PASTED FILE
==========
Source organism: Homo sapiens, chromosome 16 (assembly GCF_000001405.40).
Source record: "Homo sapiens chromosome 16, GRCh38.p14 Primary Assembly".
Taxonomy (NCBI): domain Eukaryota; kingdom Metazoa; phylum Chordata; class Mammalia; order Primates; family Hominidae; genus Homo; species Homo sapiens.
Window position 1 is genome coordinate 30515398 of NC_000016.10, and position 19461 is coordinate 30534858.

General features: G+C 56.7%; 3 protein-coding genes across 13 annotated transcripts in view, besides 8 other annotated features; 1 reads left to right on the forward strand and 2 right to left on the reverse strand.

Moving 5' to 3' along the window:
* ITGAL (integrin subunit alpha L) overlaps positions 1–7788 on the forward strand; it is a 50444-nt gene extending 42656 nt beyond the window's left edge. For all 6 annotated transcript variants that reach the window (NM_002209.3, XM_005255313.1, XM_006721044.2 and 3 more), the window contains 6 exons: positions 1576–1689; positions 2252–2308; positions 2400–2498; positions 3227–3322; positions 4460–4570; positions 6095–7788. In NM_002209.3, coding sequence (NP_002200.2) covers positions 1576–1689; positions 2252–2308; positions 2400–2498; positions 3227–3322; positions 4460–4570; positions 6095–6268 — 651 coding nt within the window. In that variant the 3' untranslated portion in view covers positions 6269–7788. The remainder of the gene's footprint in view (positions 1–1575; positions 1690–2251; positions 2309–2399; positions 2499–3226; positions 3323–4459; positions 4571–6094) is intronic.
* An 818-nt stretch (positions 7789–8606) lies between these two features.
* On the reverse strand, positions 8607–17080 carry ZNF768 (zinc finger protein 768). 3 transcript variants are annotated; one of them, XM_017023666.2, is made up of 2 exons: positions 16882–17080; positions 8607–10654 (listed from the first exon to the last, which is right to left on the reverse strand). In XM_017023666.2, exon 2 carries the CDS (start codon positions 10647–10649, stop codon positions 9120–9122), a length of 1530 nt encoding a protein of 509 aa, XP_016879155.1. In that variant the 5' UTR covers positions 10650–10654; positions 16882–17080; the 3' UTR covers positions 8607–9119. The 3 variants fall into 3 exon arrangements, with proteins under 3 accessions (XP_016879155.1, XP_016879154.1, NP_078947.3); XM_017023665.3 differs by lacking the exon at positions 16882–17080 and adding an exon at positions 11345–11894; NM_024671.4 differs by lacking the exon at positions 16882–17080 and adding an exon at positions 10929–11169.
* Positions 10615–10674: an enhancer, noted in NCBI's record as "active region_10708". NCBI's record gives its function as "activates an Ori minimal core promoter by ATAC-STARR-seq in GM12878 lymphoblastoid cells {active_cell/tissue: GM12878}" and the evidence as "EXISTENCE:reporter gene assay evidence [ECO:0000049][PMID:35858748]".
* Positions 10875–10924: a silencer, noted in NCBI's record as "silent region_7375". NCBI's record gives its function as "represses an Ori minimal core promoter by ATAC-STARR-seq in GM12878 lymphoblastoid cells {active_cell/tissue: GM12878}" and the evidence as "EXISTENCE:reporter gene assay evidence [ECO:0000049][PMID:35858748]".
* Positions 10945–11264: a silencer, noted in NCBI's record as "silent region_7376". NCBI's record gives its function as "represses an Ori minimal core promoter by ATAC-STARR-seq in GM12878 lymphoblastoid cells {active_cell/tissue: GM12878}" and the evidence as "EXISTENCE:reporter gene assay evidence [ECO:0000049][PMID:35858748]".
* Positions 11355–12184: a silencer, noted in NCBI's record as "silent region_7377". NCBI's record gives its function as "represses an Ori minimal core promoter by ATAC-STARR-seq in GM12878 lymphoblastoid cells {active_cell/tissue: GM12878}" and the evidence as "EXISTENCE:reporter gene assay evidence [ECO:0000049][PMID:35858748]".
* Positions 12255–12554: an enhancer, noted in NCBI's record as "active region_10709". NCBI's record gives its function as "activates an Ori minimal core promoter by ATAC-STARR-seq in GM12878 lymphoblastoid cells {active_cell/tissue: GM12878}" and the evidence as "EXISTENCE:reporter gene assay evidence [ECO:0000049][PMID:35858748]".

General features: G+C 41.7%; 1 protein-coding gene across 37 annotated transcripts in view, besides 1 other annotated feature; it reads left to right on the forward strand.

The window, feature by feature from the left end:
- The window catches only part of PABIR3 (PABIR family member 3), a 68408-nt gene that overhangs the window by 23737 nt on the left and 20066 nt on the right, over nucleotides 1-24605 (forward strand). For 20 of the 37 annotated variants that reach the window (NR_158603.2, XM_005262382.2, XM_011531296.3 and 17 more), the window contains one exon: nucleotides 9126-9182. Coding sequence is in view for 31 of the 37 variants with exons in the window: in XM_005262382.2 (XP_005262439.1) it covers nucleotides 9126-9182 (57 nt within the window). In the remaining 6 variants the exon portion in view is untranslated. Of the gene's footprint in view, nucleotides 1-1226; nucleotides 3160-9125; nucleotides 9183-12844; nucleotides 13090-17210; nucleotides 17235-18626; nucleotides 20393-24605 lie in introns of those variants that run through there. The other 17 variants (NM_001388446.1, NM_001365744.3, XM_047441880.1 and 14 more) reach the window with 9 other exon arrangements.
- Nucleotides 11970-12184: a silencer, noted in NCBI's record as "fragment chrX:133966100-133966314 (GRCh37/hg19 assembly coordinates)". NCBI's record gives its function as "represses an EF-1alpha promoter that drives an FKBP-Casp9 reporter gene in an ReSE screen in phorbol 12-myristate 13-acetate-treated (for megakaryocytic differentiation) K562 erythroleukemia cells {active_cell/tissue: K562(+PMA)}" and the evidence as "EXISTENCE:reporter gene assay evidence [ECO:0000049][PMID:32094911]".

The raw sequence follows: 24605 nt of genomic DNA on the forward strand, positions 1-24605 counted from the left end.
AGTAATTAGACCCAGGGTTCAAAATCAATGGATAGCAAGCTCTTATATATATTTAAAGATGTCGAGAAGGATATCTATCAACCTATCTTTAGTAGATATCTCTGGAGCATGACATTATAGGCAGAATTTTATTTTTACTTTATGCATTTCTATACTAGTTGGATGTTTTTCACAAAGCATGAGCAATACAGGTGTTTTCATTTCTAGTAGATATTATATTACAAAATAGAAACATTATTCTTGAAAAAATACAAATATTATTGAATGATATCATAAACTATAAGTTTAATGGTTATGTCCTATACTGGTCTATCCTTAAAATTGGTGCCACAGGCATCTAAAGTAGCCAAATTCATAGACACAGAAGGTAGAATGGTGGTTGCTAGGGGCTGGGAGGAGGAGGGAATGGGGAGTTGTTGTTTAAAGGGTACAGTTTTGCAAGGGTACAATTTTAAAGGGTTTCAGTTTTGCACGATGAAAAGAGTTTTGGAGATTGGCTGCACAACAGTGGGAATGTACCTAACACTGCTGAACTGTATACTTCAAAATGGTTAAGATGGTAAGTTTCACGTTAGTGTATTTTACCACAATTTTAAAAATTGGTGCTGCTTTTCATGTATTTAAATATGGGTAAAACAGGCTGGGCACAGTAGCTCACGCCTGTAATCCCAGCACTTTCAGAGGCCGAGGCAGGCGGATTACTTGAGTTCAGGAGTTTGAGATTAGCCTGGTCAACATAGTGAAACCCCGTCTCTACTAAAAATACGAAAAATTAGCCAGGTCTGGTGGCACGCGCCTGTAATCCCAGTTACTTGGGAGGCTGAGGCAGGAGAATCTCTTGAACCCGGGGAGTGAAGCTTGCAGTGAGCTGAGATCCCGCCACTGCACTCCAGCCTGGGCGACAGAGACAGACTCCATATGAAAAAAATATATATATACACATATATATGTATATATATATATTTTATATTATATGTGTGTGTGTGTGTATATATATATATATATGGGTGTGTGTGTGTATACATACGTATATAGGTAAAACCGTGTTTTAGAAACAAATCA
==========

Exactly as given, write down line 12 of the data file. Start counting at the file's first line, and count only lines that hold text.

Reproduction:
* Positions 10945–11264: a silencer, noted in NCBI's record as "silent region_7376". NCBI's record gives its function as "represses an Ori minimal core promoter by ATAC-STARR-seq in GM12878 lymphoblastoid cells {active_cell/tissue: GM12878}" and the evidence as "EXISTENCE:reporter gene assay evidence [ECO:0000049][PMID:35858748]".